Drury and Clavin strive to present a straightforward, unvarnished look at their subjects and push back against the idea that before protracted contact with whites, Native Americans lived as idyllic pacifists. Tribes had allies and enemies and some of them were very comfortable inflicting brutal violence against the latter. Red Cloud was brought up among his mother's people, the Oglala Lakota, one of the more aggressive branches of the greater Lakota nation, and was groomed for leadership by his mother's uncle. As he grew up, his people were pushed farther and farther from their traditional territory and he fought against enemy tribes in his youth, gaining renown, before turning his attention to the threats posed by the continually promise-breaking whites.

After a series of skirmishes, things came to a head at Fort Phil Kearney. It was a perfect storm: angry at yet another incursion into their land, the Lakota were able to ally with other tribes. The leadership at the fort was both arrogant and foolhardy. Red Cloud was a smarter tactician than his opponents. And the United States was forced to retreat, to abandon its forts. But it lasted less than a decade. The book covers the immediate aftermath of the battle, but only touches on the long run: Red Cloud, taking a trip to Washington, DC, realized the scale of the threat to his people and the ultimate hopelessness of continuing the fight, and led those that would follow him onto the reservation.

Pretty much any book about Native American history is inevitably compared to Dee Brown's Bury My Heart At Wounded Knee simply because of that book's prominence. And I'd say this book is an excellent companion. It doesn't have, and honestly doesn't try for, the scope of Bury of My Heart, which covers more tribes over a longer time period. Instead, it takes a little known episode (I'd never heard of the Fetterman Fight) and explains it, placing its people and events into a larger context. And the book succeeds at this task, developing not only Red Cloud and to a lesser extent, his young protege Crazy Horse, as compelling and sympathetic characters, but also presenting the life of the Army fort, populated not just with soldiers but with families. No one is a cardboard cutout villain.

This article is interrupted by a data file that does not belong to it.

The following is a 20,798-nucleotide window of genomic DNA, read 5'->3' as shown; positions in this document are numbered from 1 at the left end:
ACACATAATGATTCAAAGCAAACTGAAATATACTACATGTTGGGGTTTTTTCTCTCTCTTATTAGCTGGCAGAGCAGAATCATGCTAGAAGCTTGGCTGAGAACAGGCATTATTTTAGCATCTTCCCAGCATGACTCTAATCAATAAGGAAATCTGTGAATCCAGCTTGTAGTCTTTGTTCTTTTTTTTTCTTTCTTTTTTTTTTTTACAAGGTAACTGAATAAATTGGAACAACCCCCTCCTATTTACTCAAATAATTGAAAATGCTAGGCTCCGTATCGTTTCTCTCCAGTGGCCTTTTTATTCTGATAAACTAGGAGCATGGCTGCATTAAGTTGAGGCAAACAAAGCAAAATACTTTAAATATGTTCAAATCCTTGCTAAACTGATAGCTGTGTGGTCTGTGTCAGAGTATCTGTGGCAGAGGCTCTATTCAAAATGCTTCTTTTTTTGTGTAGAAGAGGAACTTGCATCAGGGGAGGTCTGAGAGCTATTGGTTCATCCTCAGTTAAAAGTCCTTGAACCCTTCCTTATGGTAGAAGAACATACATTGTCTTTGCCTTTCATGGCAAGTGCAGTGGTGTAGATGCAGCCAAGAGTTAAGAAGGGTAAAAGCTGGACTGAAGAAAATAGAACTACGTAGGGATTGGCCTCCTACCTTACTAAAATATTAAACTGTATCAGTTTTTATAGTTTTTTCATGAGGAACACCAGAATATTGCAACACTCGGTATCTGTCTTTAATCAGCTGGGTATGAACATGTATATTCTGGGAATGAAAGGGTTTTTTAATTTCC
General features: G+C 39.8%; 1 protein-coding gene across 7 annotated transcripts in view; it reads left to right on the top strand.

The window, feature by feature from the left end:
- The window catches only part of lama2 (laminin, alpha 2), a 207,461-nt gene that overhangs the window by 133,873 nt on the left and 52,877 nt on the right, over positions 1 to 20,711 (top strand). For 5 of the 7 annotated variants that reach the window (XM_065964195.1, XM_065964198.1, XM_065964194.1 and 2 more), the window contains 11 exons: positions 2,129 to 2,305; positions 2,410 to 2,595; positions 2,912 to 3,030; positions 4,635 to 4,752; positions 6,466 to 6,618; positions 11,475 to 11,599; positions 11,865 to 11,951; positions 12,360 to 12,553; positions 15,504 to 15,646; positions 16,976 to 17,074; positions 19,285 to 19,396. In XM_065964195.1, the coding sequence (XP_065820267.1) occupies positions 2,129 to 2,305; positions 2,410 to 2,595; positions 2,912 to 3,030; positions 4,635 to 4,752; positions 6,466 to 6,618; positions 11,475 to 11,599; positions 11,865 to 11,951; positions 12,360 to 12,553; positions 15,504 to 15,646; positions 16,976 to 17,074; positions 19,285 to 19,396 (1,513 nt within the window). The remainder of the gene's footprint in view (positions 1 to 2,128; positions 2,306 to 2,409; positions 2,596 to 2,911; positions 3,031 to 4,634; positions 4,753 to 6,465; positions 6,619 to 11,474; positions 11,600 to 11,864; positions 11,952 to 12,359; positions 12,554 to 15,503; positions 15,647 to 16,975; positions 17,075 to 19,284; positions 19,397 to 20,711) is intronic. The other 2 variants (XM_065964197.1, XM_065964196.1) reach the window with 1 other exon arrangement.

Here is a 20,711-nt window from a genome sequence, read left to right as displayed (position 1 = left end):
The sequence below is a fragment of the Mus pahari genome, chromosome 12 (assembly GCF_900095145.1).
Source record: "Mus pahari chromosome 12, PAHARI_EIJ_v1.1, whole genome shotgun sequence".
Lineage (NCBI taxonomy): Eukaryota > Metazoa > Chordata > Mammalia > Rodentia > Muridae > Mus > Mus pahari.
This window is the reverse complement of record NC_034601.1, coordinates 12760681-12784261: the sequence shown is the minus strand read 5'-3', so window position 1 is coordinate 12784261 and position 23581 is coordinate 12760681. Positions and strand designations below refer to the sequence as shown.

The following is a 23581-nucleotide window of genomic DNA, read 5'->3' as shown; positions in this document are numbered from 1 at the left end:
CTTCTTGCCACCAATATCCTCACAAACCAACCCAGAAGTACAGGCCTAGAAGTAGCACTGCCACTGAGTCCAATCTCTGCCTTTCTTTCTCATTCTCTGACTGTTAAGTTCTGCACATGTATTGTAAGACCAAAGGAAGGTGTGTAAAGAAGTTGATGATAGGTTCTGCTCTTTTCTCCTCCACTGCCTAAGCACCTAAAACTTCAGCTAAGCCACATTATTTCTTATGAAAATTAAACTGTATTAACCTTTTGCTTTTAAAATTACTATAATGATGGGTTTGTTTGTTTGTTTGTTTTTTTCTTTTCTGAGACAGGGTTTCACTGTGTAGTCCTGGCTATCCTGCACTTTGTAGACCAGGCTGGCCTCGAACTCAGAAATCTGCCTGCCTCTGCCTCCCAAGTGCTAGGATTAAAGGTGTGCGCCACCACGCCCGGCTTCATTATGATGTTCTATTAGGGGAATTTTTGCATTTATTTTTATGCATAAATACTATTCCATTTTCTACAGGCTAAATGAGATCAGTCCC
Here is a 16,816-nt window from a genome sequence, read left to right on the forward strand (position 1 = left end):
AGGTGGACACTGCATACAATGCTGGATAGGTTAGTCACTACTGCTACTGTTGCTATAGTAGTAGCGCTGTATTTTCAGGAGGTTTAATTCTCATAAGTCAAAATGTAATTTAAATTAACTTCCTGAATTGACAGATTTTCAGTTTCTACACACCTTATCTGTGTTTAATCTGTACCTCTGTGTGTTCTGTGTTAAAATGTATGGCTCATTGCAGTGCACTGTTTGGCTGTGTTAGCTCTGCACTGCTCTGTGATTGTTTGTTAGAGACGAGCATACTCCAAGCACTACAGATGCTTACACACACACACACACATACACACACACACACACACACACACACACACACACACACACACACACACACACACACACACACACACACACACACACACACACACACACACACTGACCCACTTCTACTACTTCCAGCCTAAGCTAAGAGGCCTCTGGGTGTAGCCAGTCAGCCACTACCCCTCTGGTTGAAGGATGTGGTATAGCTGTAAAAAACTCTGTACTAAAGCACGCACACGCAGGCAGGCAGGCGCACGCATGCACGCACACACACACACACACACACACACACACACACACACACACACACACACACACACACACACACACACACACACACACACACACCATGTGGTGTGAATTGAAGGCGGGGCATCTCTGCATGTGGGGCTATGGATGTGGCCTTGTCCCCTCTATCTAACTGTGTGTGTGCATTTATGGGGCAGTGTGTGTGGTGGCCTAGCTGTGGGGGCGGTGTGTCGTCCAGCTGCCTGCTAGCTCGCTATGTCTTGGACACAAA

That being said, this book does occasionally get a little dry. I know some people are fascinated with military history and can happily read about tactics and battles for hours, but I am not one of those people. I find it deeply boring to read about attack techniques, and so I did experience waning interest when I think I was supposed to be the most engaged, during the climactic battle itself. I also found myself wanting more of the aftermath, more of Red Cloud's long life after this particular point. Overall, though, it's an interesting look at a part of history that's not well-understood by most potential readers, and I'd definitely recommend it as a way of broadening one's knowledge base about the formation of the United States as we know it today.

One year ago, I was reading: Midnight's Children (review to come)

Two years ago, I was reading: Landline

Three years ago, I was reading: Migraine

Four years ago, I was reading: Devil in the White City

Tuesday, May 19, 2020

Top Ten Tuesday: Reasons Why I Love Classics